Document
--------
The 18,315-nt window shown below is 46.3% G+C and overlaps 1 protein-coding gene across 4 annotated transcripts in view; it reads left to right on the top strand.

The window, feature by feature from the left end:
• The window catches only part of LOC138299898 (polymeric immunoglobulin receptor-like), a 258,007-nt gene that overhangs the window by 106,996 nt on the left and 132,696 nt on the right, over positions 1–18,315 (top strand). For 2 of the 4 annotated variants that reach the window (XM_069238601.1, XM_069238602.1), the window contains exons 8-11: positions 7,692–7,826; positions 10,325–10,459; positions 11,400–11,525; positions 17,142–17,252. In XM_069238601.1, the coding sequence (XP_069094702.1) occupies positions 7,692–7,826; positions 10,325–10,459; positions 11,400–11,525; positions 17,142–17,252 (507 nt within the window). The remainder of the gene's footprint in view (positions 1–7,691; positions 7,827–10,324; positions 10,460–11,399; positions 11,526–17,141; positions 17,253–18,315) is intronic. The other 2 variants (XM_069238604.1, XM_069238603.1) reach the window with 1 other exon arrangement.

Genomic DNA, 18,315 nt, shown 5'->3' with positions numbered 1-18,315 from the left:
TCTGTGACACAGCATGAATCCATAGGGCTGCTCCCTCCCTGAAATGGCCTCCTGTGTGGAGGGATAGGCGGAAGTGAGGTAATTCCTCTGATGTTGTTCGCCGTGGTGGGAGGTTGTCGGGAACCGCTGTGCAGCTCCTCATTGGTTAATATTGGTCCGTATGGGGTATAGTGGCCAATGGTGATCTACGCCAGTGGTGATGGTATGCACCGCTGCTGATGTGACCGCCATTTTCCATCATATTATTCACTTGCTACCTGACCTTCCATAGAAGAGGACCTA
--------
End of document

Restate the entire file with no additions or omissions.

The 18,315-nt window shown below is 46.3% G+C and overlaps 1 protein-coding gene across 4 annotated transcripts in view; it reads left to right on the top strand.

The window, feature by feature from the left end:
• The window catches only part of LOC138299898 (polymeric immunoglobulin receptor-like), a 258,007-nt gene that overhangs the window by 106,996 nt on the left and 132,696 nt on the right, over positions 1–18,315 (top strand). For 2 of the 4 annotated variants that reach the window (XM_069238601.1, XM_069238602.1), the window contains exons 8-11: positions 7,692–7,826; positions 10,325–10,459; positions 11,400–11,525; positions 17,142–17,252. In XM_069238601.1, the coding sequence (XP_069094702.1) occupies positions 7,692–7,826; positions 10,325–10,459; positions 11,400–11,525; positions 17,142–17,252 (507 nt within the window). The remainder of the gene's footprint in view (positions 1–7,691; positions 7,827–10,324; positions 10,460–11,399; positions 11,526–17,141; positions 17,253–18,315) is intronic. The other 2 variants (XM_069238604.1, XM_069238603.1) reach the window with 1 other exon arrangement.

Genomic DNA, 18,315 nt, shown 5'->3' with positions numbered 1-18,315 from the left:
TCTGTGACACAGCATGAATCCATAGGGCTGCTCCCTCCCTGAAATGGCCTCCTGTGTGGAGGGATAGGCGGAAGTGAGGTAATTCCTCTGATGTTGTTCGCCGTGGTGGGAGGTTGTCGGGAACCGCTGTGCAGCTCCTCATTGGTTAATATTGGTCCGTATGGGGTATAGTGGCCAATGGTGATCTACGCCAGTGGTGATGGTATGCACCGCTGCTGATGTGACCGCCATTTTCCATCATATTATTCACTTGCTACCTGACCTTCCATAGAAGAGGACCTA